When is a work order truly complete? There's more to work order completion than simply performing the actual maintenance tasks and changing the WO status to "Complete" within the CMMS/SAP. Although tasks will vary depending on the type of work performed, consider the following activities to ensure a successful WO completion.
• Perform general housekeeping activities and return the work area to an operating condition. Work area should be clean of rags, grease/oil, trash, etc. and all items have been properly disposed. Scaffolding, safety barrier tape, etc. is removed as required.
• The Craft have notified Operations personnel that the equipment is ready for Post Maintenance Testing (PMT). Job related LOTO is removed and equipment PMT is satisfactorily performed.
• All unused job material/parts are returned to stores.
• All specialty tools and equipment are returned to their proper location.
• All work permits are closed-out as required.
• WO completion information is captured (hardcopy/electronically in CMMS)
o Detailed description of work performed
o Proper Failure Code information is documented (Failure/Cause/Remedy)
o As Found/As Left conditions
o Any materials not originally issued/purchased against the WO. Compare against the asset BOM and Job Plan to see if these materials should be added.
o Labor hours for all craft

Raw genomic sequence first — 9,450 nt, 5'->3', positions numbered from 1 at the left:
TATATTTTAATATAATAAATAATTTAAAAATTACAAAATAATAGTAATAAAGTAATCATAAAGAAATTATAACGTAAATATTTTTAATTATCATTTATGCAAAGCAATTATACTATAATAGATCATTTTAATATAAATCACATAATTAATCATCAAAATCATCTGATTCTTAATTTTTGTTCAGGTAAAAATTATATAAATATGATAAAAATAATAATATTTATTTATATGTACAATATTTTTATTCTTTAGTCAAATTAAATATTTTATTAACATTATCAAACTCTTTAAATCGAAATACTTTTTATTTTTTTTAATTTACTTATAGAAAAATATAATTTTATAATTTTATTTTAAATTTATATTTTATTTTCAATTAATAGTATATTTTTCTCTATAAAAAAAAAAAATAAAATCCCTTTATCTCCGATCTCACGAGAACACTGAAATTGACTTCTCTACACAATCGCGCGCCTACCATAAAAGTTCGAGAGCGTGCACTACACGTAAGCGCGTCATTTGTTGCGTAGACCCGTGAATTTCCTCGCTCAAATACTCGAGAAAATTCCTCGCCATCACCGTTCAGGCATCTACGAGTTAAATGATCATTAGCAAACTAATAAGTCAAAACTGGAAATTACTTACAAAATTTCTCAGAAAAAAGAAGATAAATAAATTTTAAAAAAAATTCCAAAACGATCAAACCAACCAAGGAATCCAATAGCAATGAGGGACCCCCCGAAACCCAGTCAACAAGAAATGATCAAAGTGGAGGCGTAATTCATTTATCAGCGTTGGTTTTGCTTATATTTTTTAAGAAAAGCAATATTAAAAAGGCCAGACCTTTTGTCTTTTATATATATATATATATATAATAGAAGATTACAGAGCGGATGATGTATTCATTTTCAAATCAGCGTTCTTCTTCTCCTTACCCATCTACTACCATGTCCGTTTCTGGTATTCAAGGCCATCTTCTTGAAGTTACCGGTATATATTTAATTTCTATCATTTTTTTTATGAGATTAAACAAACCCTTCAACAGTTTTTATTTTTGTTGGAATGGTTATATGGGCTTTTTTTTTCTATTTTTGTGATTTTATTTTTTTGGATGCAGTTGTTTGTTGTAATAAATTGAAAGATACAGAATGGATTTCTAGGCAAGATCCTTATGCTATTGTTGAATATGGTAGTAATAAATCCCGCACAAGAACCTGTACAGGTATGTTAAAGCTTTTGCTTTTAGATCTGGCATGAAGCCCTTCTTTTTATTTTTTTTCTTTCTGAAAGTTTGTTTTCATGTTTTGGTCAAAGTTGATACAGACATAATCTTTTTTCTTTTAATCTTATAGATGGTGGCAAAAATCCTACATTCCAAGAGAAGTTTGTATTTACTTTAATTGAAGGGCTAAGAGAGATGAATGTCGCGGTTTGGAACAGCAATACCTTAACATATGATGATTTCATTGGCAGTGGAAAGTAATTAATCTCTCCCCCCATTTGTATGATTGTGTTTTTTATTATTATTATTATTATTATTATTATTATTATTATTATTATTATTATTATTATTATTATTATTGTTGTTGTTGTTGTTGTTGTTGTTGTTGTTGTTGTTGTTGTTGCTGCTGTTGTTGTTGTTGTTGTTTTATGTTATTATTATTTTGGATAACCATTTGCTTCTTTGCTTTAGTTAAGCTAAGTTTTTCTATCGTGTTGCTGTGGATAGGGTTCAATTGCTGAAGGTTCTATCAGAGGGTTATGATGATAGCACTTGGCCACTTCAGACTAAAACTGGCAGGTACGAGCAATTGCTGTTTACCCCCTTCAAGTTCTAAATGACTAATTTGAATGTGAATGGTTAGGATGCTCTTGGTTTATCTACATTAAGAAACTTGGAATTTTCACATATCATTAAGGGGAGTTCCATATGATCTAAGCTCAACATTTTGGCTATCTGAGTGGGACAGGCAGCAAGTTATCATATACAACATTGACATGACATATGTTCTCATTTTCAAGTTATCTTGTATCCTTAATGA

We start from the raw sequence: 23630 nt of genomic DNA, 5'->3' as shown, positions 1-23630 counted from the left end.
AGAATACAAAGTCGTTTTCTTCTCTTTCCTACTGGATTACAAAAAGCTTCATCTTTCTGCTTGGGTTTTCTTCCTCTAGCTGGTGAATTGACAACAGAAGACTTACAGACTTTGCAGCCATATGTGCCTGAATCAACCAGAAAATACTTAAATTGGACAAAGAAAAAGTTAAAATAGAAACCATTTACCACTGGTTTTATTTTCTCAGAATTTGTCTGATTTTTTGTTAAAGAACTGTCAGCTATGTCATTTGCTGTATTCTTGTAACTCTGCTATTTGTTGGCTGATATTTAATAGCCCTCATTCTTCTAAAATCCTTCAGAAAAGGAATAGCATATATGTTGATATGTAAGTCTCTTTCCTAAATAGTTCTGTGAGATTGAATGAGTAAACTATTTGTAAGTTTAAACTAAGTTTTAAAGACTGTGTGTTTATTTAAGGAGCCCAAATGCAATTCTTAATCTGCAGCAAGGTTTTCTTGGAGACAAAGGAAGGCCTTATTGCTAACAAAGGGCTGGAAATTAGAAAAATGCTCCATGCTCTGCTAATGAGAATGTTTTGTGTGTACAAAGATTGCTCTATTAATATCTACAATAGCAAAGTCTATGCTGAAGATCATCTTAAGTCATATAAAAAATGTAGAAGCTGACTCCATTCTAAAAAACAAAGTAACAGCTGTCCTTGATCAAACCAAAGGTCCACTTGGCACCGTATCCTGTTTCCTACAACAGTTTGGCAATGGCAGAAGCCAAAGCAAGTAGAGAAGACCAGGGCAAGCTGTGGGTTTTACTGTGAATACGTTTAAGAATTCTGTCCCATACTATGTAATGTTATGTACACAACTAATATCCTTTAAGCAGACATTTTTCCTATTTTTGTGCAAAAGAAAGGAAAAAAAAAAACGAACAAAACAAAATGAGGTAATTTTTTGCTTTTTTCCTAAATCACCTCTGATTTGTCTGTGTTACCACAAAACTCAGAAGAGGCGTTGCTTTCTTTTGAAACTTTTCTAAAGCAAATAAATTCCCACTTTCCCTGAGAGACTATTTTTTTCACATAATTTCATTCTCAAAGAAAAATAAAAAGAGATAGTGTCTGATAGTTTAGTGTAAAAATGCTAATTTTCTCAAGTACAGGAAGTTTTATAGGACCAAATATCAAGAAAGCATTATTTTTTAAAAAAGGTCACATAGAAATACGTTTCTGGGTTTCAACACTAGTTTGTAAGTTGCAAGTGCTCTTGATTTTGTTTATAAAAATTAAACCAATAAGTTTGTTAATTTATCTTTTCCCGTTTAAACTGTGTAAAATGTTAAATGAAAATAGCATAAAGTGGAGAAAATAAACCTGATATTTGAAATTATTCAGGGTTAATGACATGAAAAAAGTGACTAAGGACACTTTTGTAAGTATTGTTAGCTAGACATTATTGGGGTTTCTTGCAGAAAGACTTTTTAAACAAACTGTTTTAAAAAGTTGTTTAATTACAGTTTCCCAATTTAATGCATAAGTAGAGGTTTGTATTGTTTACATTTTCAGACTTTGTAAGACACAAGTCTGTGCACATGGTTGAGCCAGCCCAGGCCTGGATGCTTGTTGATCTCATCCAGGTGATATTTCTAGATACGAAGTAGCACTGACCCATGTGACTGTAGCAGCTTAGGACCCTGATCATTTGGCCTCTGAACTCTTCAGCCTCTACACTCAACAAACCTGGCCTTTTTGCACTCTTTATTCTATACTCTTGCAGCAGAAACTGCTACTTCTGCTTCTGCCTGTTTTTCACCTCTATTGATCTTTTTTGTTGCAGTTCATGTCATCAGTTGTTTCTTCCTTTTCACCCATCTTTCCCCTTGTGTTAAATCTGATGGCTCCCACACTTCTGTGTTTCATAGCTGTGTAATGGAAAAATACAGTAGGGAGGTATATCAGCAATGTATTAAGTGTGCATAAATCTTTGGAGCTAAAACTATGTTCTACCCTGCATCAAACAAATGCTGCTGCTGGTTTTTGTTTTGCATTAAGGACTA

o Start/Finish time
o Job Plan feedback such as missing material, inaccurate procedures and improvements.
o Recommendations for adjusting PM frequency
• If follow-up work is required (additional repairs, modifications, etc.), a separate WO should be entered into the CMMS.
• If the nature of the work met the requirements to trigger a Root Cause Failure Analysis (RCFA), all documentation, failed parts, etc. should be provided to individuals responsible for conducting the RCFA.
• If a repairable spare was removed, ensure the spare is returned to the appropriate location for repairs and the "move" history of this spare is captured using the CMMS rotating item/asset functionality.
• If a new asset was installed, ensure all related information is captured and updated in the CMMS including nameplate information, the asset BOM, Job Plan and PM/PdM information, etc.
• New PdM baseline readings are taken as required.
• Drawings and schematics are updated to reflect any changes.
• All change control documentation is completed as required.
A properly completed work order will benefit many departments within an organization. For example, good housekeeping practices align with a facility's safety and environmental directives. Storeroom & purchasing personnel will use this information to streamline their inventories and improve their services to the craft person. Detailed and accurate job plan feedback will improve the planning & scheduling process. Reliability engineering personnel will use this information to improve asset reliability. Incorporating the aforementioned work order closeout activities as a part of the work control process is crucial for a facility if they're to achieve their overall asset management and reliability initiatives.
Tip provided by Steve Cyr, Management Resources Group, Inc. (MRG)